from The Trial of the Chicago 7; Music by Daniel Pemberton; Lyric by Daniel Pemberton and Celeste Waite

HUSAVIK

from Eurovision Song Contest: The Story of Fire Saga; Music and Lyric by Savan Kotecha, Fat Max Gsus, and Rickard Göransson

IO SÌ (SEEN)

from The Life Ahead (La Vita Davanti a Se); Music by Diane Warren; Lyric by Diane Warren and Laura Pausini

SPEAK NOW

from One Night in Miami…; Music and Lyric by Leslie Odom, Jr. and Sam Ashworth

BEST PICTURE

NOMINEES:

THE FATHER

David Parfitt, Jean-Louis Livi, and Philippe Carcassonne, Producers

JUDAS AND THE BLACK MESSIAH

Shaka King, Charles D. King, and Ryan Coogler, Producers

MANK

Ceán Chaffin, Eric Roth, and Douglas Urbanski, Producers

MINARI

Christina Oh, Producer

NOMADLAND

Frances McDormand, Peter Spears, Mollye Asher, Dan Janvey, and Chloé Zhao, Producers

PROMISING YOUNG WOMAN

Ben Browning, Ashley Fox, Emerald Fennell, and Josey McNamara, Producers

SOUND OF METAL

Bert Hamelinck and Sacha Ben Harroche, Producers

THE TRIAL OF THE CHICAGO 7

Marc Platt and Stuart Besser, Producers

PRODUCTION DESIGN

NOMINEES:

THE FATHER

Production Design: Peter Francis; Set Decoration: Cathy Featherstone

MA RAINEY’S BLACK BOTTOM

Production Design: Mark Ricker; Set Decoration: Karen O’Hara and Diana Stoughton

MANK

Production Design: Donald Graham Burt; Set Decoration: Jan Pascale

NEWS OF THE WORLD

Production Design: David Crank; Set Decoration: Elizabeth Keenan

TENET

Production Design: Nathan Crowley; Set Decoration: Kathy Lucas

SHORT FILM (ANIMATED)

NOMINEES:

BURROW

Madeline Sharafian and Michael Capbarat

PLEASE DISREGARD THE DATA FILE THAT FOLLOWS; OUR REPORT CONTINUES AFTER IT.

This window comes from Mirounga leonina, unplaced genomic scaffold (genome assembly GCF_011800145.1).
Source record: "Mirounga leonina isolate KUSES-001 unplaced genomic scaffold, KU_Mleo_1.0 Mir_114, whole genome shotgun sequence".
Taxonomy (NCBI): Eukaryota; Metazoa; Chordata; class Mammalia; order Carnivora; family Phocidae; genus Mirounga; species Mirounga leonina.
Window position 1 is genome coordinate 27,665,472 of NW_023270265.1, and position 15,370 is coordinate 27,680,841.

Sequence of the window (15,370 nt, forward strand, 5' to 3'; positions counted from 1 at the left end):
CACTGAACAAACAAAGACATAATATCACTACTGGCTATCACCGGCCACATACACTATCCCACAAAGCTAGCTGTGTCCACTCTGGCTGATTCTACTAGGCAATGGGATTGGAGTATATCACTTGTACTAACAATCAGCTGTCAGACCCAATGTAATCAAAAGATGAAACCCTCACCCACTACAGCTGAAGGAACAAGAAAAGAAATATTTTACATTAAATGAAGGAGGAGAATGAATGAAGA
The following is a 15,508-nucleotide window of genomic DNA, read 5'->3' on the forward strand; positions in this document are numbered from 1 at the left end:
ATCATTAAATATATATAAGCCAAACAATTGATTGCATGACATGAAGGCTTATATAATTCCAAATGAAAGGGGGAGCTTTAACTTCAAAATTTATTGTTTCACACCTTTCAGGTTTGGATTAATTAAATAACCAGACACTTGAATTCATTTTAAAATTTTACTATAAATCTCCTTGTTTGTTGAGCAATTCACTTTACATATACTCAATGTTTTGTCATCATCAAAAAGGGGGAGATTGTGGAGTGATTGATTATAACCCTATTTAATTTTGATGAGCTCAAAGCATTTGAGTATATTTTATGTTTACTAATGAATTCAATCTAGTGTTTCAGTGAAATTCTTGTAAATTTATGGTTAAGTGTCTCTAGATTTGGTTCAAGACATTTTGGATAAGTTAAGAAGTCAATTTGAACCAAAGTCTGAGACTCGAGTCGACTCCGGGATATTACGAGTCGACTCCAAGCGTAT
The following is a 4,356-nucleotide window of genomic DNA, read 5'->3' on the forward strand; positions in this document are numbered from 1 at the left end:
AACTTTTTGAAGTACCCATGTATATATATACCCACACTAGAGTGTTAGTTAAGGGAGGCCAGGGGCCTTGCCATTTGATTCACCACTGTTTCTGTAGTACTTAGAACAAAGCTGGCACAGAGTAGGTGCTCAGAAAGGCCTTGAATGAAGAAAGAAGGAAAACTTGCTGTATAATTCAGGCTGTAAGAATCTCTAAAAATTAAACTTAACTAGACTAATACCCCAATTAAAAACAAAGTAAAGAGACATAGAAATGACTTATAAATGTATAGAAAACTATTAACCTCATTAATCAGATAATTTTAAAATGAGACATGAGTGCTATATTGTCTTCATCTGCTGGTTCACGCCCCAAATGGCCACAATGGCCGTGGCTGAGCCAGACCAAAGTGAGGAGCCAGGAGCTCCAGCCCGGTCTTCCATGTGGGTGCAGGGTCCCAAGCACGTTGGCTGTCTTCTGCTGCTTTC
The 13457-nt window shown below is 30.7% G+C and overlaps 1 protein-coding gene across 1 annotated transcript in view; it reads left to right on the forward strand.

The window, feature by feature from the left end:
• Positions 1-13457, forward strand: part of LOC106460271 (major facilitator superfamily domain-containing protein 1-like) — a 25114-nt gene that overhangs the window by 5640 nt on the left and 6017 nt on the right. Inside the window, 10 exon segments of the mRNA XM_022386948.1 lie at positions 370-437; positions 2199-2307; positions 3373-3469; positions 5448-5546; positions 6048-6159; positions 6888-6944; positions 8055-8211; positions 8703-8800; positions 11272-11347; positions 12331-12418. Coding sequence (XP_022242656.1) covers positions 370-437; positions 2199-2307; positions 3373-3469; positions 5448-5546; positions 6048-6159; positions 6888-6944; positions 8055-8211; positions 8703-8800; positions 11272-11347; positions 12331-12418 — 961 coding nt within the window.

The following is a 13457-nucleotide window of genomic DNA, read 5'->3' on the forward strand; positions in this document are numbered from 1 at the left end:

GENIUS LOCI

Adrien Mérigeau and Amaury Ovise

IF ANYTHING HAPPENS I LOVE YOU

Will McCormack and Michael Govier

OPERA

Erick Oh

YES-PEOPLE

Gísli Darri Halldórsson and Arnar Gunnarsson

SHORT FILM (LIVE ACTION)

NOMINEES:

FEELING THROUGH

Doug Roland and Susan Ruzenski

THE LETTER ROOM

Elvira Lind and Sofia Sondervan

THE PRESENT

Farah Nabulsi and Ossama Bawardi

TWO DISTANT STRANGERS

Travon Free and Martin Desmond Roe

WHITE EYE

Tomer Shushan and Shira Hochman

SOUND

NOMINEES

GREYHOUND

Warren Shaw, Michael Minkler, Beau Borders, and David Wyman

MANK

Ren Klyce, Jeremy Molod, David Parker, Nathan Nance, and Drew Kunin

NEWS OF THE WORLD

Oliver Tarney, Mike Prestwood Smith, William Miller, and John Pritchett

SOUL

Ren Klyce, Coya Elliott, and David Parker

SOUND OF METAL

Nicolas Becker, Jaime Baksht, Michelle Couttolenc, Carlos Cortés and Phillip Bladh

VISUAL EFFECTS

NOMINEES:

LOVE AND MONSTERS

Matt Sloan, Genevieve Camilleri, Matt Everitt, and Brian Cox

THE MIDNIGHT SKY

Matthew Kasmir, Christopher Lawrence, Max Solomon, and David Watkins

MULAN

Sean Faden, Anders Langlands, Seth Maury, and Steve Ingram

THE ONE AND ONLY IVAN

Nick Davis, Greg Fisher, Ben Jones, and Santiago Colomo Martinez

TENET

Andrew Jackson, David Lee, Andrew Lockley, and Scott Fisher